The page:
Space-bound mice used in immunity, stem cell studies

Astronauts tend to get sick, and Millie Hughes-Fulford of the Northern California Institute for Research and Education and the University of California at San Francisco, who actually flew on a NASA shuttle in the 1980s, wants to find out why, according to the Mercury Daily News. She will be aided by 16 JAX Mice from Bar Harbor, ME-based Jackson Laboratory that have been helping scientists study the effects of space environments on immune systems through their journey on the Space Shuttle Discovery.  

The mice will help scientists determine whether astronauts can generate enough immune response to fight infections in space. More specifically, Hughes-Fulford and others will look at the rodents' memory T cells, which could determine whether vaccination would be useful before spaceflight, according to the Bangor Daily News.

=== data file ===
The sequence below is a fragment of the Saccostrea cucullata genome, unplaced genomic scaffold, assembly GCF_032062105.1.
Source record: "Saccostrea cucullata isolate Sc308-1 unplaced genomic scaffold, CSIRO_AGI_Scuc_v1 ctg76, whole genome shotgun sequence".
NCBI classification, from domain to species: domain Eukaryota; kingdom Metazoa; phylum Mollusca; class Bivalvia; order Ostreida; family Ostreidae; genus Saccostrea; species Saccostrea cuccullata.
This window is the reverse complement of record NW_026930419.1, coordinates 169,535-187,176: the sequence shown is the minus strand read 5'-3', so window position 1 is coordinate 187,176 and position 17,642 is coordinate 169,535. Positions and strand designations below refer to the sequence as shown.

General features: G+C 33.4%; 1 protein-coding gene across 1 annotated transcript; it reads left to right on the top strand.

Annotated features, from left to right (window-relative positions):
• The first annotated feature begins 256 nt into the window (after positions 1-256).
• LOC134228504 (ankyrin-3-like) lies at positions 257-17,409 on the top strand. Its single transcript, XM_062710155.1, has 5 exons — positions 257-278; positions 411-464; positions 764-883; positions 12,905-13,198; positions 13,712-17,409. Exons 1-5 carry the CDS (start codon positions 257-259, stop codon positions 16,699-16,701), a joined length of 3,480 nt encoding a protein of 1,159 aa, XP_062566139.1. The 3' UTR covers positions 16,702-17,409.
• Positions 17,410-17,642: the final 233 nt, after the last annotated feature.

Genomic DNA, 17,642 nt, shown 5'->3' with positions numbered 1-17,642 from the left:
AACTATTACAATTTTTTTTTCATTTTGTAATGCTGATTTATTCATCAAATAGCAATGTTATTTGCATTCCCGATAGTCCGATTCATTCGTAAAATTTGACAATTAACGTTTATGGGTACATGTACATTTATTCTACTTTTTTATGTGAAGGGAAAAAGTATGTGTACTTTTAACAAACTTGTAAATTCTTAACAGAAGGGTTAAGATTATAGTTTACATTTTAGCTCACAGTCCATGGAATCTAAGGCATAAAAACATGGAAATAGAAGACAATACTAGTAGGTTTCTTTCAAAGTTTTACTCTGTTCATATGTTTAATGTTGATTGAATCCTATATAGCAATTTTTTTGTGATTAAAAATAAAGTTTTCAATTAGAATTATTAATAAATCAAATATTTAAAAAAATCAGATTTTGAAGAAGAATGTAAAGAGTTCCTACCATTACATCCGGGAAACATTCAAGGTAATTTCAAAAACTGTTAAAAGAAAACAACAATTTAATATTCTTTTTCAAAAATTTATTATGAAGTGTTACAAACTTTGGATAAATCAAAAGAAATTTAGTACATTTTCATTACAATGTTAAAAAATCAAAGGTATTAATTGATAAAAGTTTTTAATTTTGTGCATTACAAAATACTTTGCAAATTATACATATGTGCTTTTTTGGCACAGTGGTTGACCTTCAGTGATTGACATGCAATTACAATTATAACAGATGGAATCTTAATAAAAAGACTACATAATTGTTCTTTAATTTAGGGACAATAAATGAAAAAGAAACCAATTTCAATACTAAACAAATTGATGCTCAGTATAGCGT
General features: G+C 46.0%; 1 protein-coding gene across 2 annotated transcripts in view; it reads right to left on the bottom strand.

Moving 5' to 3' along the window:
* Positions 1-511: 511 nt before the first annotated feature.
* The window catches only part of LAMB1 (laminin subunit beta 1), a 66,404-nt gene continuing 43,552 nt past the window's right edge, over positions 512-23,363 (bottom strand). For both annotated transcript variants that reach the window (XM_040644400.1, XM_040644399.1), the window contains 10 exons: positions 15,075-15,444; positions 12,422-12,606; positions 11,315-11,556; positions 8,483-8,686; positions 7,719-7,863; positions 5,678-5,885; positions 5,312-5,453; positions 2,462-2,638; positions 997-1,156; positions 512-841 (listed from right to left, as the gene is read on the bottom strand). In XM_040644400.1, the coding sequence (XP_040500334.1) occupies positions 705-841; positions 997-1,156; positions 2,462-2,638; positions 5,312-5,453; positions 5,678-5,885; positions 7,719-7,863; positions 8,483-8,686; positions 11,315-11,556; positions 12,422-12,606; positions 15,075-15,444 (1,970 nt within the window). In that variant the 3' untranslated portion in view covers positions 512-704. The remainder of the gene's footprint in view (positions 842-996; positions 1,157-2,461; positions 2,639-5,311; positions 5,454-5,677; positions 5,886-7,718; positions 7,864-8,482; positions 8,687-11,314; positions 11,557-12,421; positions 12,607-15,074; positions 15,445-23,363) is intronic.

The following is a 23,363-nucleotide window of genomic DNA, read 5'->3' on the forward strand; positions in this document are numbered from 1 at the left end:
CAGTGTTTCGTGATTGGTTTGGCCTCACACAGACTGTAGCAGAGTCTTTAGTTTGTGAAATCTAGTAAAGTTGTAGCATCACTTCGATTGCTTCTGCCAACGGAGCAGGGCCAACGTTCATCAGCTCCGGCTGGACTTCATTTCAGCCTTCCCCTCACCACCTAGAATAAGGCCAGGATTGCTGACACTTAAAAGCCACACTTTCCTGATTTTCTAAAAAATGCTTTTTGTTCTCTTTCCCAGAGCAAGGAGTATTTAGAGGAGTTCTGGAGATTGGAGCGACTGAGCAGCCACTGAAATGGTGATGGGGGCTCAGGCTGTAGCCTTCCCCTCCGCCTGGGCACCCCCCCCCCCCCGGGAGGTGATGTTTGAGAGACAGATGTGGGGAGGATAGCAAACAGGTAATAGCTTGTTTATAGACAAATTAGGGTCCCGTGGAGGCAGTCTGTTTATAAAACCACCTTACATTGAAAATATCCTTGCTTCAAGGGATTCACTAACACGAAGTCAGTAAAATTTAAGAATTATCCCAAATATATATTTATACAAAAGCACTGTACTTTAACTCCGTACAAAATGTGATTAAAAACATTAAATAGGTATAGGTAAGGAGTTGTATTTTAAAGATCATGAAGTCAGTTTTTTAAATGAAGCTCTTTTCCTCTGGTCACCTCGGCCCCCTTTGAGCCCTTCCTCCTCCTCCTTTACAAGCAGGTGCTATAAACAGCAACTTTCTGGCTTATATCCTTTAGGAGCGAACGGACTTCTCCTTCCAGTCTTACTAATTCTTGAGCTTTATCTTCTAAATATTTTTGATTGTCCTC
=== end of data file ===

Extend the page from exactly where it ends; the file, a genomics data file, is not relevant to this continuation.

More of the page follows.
NASA/Ames researcher Eduardo Almeida also sent millions of mouse stem cells on the same shuttle flight, hoping to find clues about a constellation of space-traveler maladies: weakened bones and muscles, and compromised immune systems. The astronauts' maladies are similar to muscular-skeletal diseases in paralyzed or comatose patients on Earth, Almeida says, as quoted by the Mercury Daily News, and to the weakening of the immune system with aging, according to Hughes-Fulford. She has seen young astronauts come down with shingles, which commonly occurs in people past the age of 60.

"It's not the first time our mice have been in space, but it's pretty neat," Jackson Lab spokeswoman Joyce Peterson says, as quoted by the Bangor Daily News. Two dozen Maine mice joined the space shuttle Endeavor on a mission in 2001 to study the effects of a no-gravity environment on bone density, Peterson adds.

- read the Jackson Lab release
- get more from the Bangor Daily News
check out the article from the Mercury Daily News